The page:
I received a press release from the Alcohol Education and Rehabilitation Foundation a short time ago, and they seem to be a tad over-excited:
The Alcohol Education and Rehabilitation Foundation (AER) today welcomed the Distilled Spirits Industry Council of Australia’s (DSICA) announcement they will place a moratorium on TV advertising of alcohol brands represented by the Spirits Council before 9pm for a period of twelve months, with its effects to be assessed.
AER Chairman Scott Wilson said the move is an encouraging step towards the more responsible alcohol marketing and advertising code called for by Senator Steven Fielding, AER and many public health organisations.
On the face of it, this sounds like a very big story. No alcohol advertising before 9pm is a big step, but the more you read, the less the story seems even remotely interesting. Two paragraphs later Mr. Wilson had this to say:
“This proactive announcement by DSICA covers a handful of alcohol brands that pay significant amounts to promote their products to sporting enthusiasts, young and old. It is important to ensure that alcohol brands across the board adopt a more responsible advertising code, and we believe all alcohol promotion, advertising and sponsorship of sport at all levels should be Government regulated.”
What Mr. Wilson means by “a handful” is “nine”. Yes, that’s right, nine alcohol companies. According to the Distilled Spirits Industry Council of Australia website, these nine companies are :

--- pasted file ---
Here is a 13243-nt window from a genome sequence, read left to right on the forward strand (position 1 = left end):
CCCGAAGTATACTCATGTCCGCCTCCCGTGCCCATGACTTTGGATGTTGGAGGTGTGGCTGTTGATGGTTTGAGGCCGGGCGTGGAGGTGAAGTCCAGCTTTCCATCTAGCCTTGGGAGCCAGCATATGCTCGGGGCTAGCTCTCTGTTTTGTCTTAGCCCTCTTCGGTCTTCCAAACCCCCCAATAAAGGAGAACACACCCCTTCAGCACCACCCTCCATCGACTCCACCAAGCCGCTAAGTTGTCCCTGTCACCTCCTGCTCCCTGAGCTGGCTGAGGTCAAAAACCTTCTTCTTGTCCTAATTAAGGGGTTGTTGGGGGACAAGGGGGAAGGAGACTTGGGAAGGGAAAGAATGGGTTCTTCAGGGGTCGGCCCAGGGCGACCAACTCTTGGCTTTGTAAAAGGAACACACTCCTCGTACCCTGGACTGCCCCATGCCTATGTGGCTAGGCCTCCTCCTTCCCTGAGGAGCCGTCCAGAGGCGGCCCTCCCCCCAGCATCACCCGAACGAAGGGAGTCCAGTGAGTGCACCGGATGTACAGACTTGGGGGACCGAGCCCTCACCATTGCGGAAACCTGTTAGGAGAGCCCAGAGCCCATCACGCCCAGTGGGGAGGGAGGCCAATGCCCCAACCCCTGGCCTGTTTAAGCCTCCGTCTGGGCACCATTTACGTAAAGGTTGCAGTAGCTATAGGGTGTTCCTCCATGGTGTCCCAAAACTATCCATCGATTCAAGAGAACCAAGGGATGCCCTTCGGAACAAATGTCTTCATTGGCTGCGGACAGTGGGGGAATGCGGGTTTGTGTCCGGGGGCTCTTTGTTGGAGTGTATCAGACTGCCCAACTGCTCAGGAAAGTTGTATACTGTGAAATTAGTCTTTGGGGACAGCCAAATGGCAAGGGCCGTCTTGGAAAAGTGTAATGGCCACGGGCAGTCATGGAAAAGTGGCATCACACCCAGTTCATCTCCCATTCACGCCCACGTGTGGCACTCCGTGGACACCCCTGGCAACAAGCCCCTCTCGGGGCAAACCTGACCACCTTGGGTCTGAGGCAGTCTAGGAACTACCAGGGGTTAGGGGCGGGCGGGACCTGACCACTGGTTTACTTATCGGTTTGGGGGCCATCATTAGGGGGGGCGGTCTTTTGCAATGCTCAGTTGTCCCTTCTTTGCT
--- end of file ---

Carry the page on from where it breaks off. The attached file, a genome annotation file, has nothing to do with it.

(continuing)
- Bacardi Lion Pty Ltd
- Jim Beam Brands Australia Pty Ltd
- Brown-Forman Australia
- Bundaberg Distilling Company
- Diageo Australia Limited
- Maxxium Australia Pty Ltd
- Moet Hennessy Australia Pty Ltd
- Suntory (Aust) Pty Ltd
- William Grant & Sons International Ltd
I can think of a few companies which aren’t on that list, and are therefore not affected by the moratorium. Mr. Wilson went on to say in a side-splitting manner:
“Without this regulation in place, we risk giving other alcohol brands an opportunity to take centre stage – and the game, the players and the audience will suffer the hangover.”
Mr. Wilson is right. Other alcohol companies will take over the vacated advertising spots.
The only thing being achieved by this moratorium is a decrease in the brand-awareness of the nine listed companies, which is only likely to damage those companies in favour of the unlisted companies. It won’t reduce alcohol sales, but it might send the nine companies to the wall, which would give the Alcohol Education and Rehabilitation Foundation a chance to gloat in their supposed success…after all, the companies must be selling less if they collapse, right?